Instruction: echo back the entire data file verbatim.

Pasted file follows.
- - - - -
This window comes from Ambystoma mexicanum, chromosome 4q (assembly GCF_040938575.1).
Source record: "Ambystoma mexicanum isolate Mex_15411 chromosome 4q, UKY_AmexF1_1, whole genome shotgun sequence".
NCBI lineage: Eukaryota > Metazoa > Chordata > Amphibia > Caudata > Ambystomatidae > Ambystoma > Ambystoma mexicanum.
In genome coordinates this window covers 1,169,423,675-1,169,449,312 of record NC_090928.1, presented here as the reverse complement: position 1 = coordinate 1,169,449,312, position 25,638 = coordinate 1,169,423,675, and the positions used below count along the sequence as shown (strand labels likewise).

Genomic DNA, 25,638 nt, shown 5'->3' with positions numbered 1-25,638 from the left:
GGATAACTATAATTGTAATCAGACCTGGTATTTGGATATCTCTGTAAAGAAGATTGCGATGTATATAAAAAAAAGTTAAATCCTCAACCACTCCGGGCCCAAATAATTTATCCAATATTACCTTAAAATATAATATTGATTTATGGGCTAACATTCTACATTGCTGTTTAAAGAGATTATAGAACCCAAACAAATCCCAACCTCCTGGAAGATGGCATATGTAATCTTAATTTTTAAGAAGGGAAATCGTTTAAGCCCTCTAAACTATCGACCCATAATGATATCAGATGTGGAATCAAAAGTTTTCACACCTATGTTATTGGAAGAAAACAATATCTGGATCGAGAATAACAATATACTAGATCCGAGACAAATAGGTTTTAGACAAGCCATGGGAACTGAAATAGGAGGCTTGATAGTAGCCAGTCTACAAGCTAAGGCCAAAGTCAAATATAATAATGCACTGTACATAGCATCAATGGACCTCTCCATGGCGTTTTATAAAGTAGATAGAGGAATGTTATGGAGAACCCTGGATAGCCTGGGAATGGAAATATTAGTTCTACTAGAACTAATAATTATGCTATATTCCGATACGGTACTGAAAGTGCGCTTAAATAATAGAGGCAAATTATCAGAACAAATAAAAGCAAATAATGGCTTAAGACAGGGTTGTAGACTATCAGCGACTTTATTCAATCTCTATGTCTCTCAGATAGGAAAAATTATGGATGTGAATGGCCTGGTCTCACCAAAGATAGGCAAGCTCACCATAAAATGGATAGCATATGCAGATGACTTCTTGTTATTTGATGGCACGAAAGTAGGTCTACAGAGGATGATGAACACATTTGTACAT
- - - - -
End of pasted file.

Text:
This window comes from Ambystoma mexicanum, chromosome 4q (assembly GCF_040938575.1).
Source record: "Ambystoma mexicanum isolate Mex_15411 chromosome 4q, UKY_AmexF1_1, whole genome shotgun sequence".
NCBI lineage: Eukaryota > Metazoa > Chordata > Amphibia > Caudata > Ambystomatidae > Ambystoma > Ambystoma mexicanum.
In genome coordinates this window covers 1,169,423,675-1,169,449,312 of record NC_090928.1, presented here as the reverse complement: position 1 = coordinate 1,169,449,312, position 25,638 = coordinate 1,169,423,675, and the positions used below count along the sequence as shown (strand labels likewise).

Genomic DNA, 25,638 nt, shown 5'->3' with positions numbered 1-25,638 from the left:
GGATAACTATAATTGTAATCAGACCTGGTATTTGGATATCTCTGTAAAGAAGATTGCGATGTATATAAAAAAAAGTTAAATCCTCAACCACTCCGGGCCCAAATAATTTATCCAATATTACCTTAAAATATAATATTGATTTATGGGCTAACATTCTACATTGCTGTTTAAAGAGATTATAGAACCCAAACAAATCCCAACCTCCTGGAAGATGGCATATGTAATCTTAATTTTTAAGAAGGGAAATCGTTTAAGCCCTCTAAACTATCGACCCATAATGATATCAGATGTGGAATCAAAAGTTTTCACACCTATGTTATTGGAAGAAAACAATATCTGGATCGAGAATAACAATATACTAGATCCGAGACAAATAGGTTTTAGACAAGCCATGGGAACTGAAATAGGAGGCTTGATAGTAGCCAGTCTACAAGCTAAGGCCAAAGTCAAATATAATAATGCACTGTACATAGCATCAATGGACCTCTCCATGGCGTTTTATAAAGTAGATAGAGGAATGTTATGGAGAACCCTGGATAGCCTGGGAATGGAAATATTAGTTCTACTAGAACTAATAATTATGCTATATTCCGATACGGTACTGAAAGTGCGCTTAAATAATAGAGGCAAATTATCAGAACAAATAAAAGCAAATAATGGCTTAAGACAGGGTTGTAGACTATCAGCGACTTTATTCAATCTCTATGTCTCTCAGATAGGAAAAATTATGGATGTGAATGGCCTGGTCTCACCAAAGATAGGCAAGCTCACCATAAAATGGATAGCATATGCAGATGACTTCTTGTTATTTGATGGCACGAAAGTAGGTCTACAGAGGATGATGAACACATTTGTACAT